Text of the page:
- “Yes, I know all those pull-down menus with multiple hierarchies are a little difficult to use, but we had to get everything up there. What do you mean, the hierarchical menus break on ‘other browsers’? I thought everybody used Internet Explorer.”
- “Oh, you can just click on the logo to get back to the home page.”
4. Icon links to your related social media pages or channels (Facebook, Twitter, YouTube, etc.)
- “Oh, we don’t believe in that social media stuff.”
- “Oh, we don’t have time for that social media stuff.”
- “Actually, we don’t know how to use all that social media stuff.”
- “I doubt our customers use Facebook/Twitter/YouTube.”
- “We put them up in the top navigation. I guess that’s why it’s so crowded.”
- “Oh, nobody needs a Site Map anymore.”
6. Brevity. On a multi-page website (as opposed to a blog), aim for fewer than 100 words on the homepage (about 75 is ideal) and no paragraphs at all. Think of the homepage as a lobby, and your goal is to get the customer into a showroom, a conference room, or someone’s office.
- “If we don’t put it on the homepage, nobody will read it.”
- “People can just scroll down two or three screens.”
- “We didn’t want to add more pages to the website, so we put it on the homepage.”
- “I guess four different embedded videos in four different formats probably is too much.”
- “HR, Marketing, Sales, and the Board Office all insisted that their stuff go on the homepage.”
- “We had new stuff to put up, but no one would authorize us to take the stuff that was already up there off the site.”
Have your home page navigation link clearly to:
1. A “catalog” or products page that lists all of your products and services (or categories of products and services) with a meaningful, iconic photo for each (or each category).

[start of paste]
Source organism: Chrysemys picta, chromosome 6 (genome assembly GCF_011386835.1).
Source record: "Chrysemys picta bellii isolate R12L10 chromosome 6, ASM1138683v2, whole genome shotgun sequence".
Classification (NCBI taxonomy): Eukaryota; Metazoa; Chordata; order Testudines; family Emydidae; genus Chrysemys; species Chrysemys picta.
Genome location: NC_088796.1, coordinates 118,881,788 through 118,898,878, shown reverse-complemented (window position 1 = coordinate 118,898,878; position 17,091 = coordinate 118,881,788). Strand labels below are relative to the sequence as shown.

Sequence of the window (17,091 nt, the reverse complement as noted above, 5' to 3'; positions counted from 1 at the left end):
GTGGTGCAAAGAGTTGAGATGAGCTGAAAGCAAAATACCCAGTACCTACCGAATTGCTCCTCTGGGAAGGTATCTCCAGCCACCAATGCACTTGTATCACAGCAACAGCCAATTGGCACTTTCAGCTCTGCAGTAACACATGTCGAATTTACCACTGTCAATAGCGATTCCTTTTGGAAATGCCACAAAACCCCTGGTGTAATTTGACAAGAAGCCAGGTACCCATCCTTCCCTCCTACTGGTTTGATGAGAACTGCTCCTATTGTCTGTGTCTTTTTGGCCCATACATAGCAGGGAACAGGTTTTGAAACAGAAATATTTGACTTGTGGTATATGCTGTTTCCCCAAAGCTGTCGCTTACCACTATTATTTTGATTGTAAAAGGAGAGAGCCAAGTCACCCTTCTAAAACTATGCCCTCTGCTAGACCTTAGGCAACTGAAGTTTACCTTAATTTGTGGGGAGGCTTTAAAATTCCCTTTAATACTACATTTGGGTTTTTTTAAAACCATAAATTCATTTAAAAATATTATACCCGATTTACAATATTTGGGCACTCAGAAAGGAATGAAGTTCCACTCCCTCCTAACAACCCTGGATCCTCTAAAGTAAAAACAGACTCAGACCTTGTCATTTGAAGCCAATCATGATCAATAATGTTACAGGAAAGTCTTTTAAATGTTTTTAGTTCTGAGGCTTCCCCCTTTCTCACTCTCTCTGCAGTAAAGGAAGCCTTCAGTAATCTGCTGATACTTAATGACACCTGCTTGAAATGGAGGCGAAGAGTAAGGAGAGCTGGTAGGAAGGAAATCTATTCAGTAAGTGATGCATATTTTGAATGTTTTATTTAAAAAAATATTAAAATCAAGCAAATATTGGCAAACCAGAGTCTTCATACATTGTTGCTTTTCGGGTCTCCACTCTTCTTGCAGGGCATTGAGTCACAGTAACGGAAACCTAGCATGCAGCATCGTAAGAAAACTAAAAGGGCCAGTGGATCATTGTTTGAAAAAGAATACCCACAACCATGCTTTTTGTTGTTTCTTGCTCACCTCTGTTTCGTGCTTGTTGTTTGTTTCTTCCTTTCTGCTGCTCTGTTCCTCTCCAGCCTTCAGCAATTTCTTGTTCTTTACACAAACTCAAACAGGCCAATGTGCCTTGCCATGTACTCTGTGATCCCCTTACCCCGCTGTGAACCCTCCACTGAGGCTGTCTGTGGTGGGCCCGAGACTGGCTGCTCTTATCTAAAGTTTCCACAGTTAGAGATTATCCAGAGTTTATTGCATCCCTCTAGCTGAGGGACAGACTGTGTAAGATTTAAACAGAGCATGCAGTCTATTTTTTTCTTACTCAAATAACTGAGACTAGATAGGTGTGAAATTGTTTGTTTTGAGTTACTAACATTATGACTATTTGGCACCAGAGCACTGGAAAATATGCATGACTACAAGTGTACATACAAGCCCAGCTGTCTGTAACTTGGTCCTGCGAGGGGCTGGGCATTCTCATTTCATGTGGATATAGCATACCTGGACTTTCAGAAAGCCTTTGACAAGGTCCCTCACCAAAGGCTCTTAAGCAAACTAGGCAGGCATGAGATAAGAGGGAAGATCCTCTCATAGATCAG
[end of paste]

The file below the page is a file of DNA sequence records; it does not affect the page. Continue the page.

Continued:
- “We don’t have/can’t afford good photos.”
- “Our different in-house groups can’t agree on which categories should be featured, or in what order.”
- “Oh, we don’t have time to keep something like that updated. People should just email us and ask us what we have.”
- “Our services can’t be illustrated by photos.”
- “Our marketing team insisted on a separate section of the website for each product/service, all linked from the top-level navigation.”
2. A “buy” page where people can go to buy/order your products, find a dealer or store, or contact you immediately by phone to inquire about services.
- “Oh, they can just fill out this web form and someone from our sales team will get back to them…in a week or so.”
- “If people want to contact us they can click on the “Contact Us” link and fill out the web form.”
- “We really don’t want people calling us.”
- “That would mean we’d have to keep our distributor list up to date, wouldn’t it? We don’t have time.”
3. A “story” page where you tell your story, with professional, candid photos of your key people (founders, staff, or clients, etc.)
- “I don’t think we want to feature one or two people at the exclusion of others. We have 200 people, and we’re a team!”
- “We have our Mission and Vision Statement on the website, so that tells people what we do.”
- “I think we have a studio picture of the Executive Director around here…it’s 8 years old, though. He doesn’t like having his picture taken.”
- “The founder doesn’t usually talk about how he was inspired to form the company after he installed Internet technology for two provincial governments in the aftermath of the tsunami in Southeast Asia. Gee, do you really think our customers would be interested in that?”
You get the idea. Many organizations have resource and communications issues that are barriers to effective website communication (and, often, barriers to business success — but that’s a different blog post). You can bring in top-level designers and still not get a great website if a company isn’t ready for website greatness.
NOTE: The tsunami story (details slightly tweaked to protect confidentiality) has to be my favorite FHE ever. A software company had asked my PR team to make their website more interesting to print and broadcast media reporters so they could get media coverage (including interviews with the founder) during the roll out of a new product. But the founder (an extremely handsome, outdoorsy-type dude) didn’t want to talk about anything except the relatively technical product and didn’t want a photo of himself on the website.